You might have picked up on the fact that I have a clue or two about vocals from my commentary on this post thus far.  (Or perhaps you weren’t paying attention…)  One thing I respect about Pat Benatar’s musicianship is that she took her choral training and her mezzo-soprano talent and pushed it in a direction nobody expected her to go.  Essentially she took a classical instrument (her voice) and rocked it.

And one thing I respect about Pat Benatar as a person is that she is not afraid to tackle tough subjects in the music she produces, even – especially – when it is not a popular thing to do.  She addresses the sad sick reality of child abuse in Hell Is For Children, and again on the Dreamland album in Suffer The Little Children.  It is not easy for a recording artist to win their way (recording contracts are a complex hydra with too many snarling heads to count), especially when it comes to their causes.  And perhaps most especially when that cause is something too many would prefer not to be confronted with.  That is changing – slowly (too fucking slowly) – and survivors of childhood abuse are helping the next generation come up less afraid.  But someone has to speak up in a way that matters, in a way that is heard, at a time when people are forced to listen.  And she did that.

*stepping down off soapbox*


This song is one of my favorites because it mixes Benatar’s rock roots with the more pop style she adopted later.  And the lyrics are fantastic in their simplicity.

We could all do with such a positive anthem.

I believe there comes a time
When everything just falls in line
We live and learn from our mistakes
The deepest cuts are healed by fate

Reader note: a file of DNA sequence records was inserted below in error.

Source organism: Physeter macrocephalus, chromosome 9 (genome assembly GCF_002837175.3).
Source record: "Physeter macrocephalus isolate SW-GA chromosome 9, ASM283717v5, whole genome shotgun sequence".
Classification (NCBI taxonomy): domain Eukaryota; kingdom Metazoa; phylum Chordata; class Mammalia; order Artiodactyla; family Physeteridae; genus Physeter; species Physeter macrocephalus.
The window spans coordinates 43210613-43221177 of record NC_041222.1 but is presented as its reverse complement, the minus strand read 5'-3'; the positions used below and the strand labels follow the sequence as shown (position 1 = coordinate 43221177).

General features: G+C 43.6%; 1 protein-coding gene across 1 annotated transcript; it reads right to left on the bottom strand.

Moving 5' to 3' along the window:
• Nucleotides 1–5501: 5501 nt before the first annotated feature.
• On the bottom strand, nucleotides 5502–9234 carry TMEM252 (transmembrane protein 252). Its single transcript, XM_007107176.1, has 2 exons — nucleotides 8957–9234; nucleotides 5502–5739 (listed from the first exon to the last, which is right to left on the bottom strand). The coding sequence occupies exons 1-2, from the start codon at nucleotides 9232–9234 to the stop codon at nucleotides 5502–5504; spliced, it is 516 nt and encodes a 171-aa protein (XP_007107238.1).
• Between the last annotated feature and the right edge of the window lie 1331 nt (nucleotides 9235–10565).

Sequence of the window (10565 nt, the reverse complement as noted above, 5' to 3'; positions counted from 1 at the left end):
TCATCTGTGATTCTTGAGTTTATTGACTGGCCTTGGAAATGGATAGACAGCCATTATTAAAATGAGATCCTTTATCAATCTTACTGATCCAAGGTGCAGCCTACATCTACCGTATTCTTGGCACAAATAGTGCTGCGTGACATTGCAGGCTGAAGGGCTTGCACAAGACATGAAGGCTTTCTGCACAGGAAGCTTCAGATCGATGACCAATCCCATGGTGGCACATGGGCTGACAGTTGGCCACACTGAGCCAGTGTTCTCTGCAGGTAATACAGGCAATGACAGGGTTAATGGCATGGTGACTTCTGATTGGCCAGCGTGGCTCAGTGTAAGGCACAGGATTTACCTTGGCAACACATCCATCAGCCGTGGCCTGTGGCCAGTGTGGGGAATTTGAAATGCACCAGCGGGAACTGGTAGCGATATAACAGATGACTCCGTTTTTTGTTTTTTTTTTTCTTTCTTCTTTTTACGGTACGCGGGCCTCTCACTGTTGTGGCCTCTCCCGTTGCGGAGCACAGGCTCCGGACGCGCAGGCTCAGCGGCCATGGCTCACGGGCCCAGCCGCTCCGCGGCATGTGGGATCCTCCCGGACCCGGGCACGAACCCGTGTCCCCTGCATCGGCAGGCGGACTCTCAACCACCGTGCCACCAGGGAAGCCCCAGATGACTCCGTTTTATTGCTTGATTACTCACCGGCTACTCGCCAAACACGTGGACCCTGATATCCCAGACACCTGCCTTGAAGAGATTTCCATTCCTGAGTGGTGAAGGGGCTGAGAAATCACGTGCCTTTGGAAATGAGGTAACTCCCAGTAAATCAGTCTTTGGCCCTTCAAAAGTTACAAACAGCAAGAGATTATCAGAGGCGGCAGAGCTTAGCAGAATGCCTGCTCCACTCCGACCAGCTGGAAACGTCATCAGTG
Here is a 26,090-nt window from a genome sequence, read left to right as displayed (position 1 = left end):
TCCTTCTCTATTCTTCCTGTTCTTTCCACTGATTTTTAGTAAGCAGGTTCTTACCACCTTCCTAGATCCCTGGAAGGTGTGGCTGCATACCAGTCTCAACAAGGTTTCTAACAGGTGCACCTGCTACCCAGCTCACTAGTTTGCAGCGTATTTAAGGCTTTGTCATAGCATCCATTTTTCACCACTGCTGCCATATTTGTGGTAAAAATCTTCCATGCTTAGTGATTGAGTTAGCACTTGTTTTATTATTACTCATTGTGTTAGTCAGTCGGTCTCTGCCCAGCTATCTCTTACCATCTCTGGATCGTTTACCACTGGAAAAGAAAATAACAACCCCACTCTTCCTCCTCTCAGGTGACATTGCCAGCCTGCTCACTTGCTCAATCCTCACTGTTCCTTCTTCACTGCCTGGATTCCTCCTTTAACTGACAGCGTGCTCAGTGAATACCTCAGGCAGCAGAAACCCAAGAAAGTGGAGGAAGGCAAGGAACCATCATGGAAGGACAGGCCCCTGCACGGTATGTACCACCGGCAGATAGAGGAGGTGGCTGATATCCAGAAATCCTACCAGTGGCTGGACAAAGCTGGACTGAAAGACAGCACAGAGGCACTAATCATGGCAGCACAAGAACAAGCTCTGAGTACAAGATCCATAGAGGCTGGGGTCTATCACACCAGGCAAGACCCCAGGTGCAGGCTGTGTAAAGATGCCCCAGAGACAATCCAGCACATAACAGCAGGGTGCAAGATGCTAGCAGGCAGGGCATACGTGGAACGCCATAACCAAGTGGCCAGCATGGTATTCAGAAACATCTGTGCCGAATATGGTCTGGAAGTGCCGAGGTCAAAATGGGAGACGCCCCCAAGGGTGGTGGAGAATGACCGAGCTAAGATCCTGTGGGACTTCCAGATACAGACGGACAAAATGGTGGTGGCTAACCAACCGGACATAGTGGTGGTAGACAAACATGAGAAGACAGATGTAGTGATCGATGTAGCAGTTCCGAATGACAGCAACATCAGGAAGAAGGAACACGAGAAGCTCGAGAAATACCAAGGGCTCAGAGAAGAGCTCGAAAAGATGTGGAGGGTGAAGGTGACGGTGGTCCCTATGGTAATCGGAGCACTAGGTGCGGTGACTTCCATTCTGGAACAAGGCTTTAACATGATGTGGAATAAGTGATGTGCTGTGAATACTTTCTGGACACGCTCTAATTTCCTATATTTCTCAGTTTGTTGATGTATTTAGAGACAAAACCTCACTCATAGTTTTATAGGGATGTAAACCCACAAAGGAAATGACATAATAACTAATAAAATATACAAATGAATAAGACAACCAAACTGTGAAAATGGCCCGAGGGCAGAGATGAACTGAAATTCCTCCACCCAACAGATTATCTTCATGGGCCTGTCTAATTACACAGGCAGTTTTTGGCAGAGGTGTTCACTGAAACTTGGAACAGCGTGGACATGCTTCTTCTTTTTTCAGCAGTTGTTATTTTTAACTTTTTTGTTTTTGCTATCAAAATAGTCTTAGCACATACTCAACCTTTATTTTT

The Dixie Cups:  Iko Iko
Originally recorded by James “Sugar Boy” Crawford, 1953

Someone sent me a 10-minute Grateful Dead version of this song the other day, and since today is Fat Tuesday, I figure I will end this post with a tip o’ the hat to Mardi Gras, and share the story of how this tune came to be.

James Crawford attended a Mardi Gras event in the early ’50s that featured a traditional face-off between two “tribes” (keep in mind that Seminole culture was once influential in Louisiana), and he wrote down the call-outs as he heard them.  (The phonetics are actually quite different, and there’s a little video explaining the etymology, here.)  Later he turned his parade notes into a song – unaware of their meaning – and recorded it under the title “Jock-a-Mo.”  Very few people know that though, and when the Dixie Cups recorded their version of the New Orleans staple in 1965, they didn’t know it either.  Hence, they took the writing credit.  Eventually the legalities were sorted out, and the song has been recorded by a myriad of performers over the decades, including Cyndi Lauper, Jimmy Fallon, and the aforementioned Grateful Dead.

But here, for your enjoyment, is the “original” 1960s cover, as performed by the Dixie Cups:

Happy Tuesday!

We’ll have to crawl under the covers together again soon.


18 thoughts on “Under The Covers: Care For Seconds?

  1. kdaddy23

    Reminds me of the song, “Wild Flower;” I heard Skylark’s version and was moved by it – then The New Birth redid the song a short time later in 1973 – and just blew the song out of the water and so much that anyone who thinks of the song remembers The New Birth doing it – but not Skylark. Even I had to go looking for Skylark’s name because I couldn’t remember the group – but the song (and both versions) will stay with me forever.

      1. kdaddy23

        Nope; MIDI and being able to digitally sample and remix stuff means you don’t need a band of 10 – members; with my Korg workstation, I can be a 10-man band all by myself.

  2. heidisomething

    You neglected to mention in your list how the Commitments improved every Wilson Pickett song they ever touched. And yes, I know they weren’t a real band, but still that lead singers growly voice makes my toes curl even though he’s kinda homely.

    1. Mrs Fever Post author

      Some artists are really just cover kings. If it’s done well, or if the original material is obscure, the audience is usually none the wiser.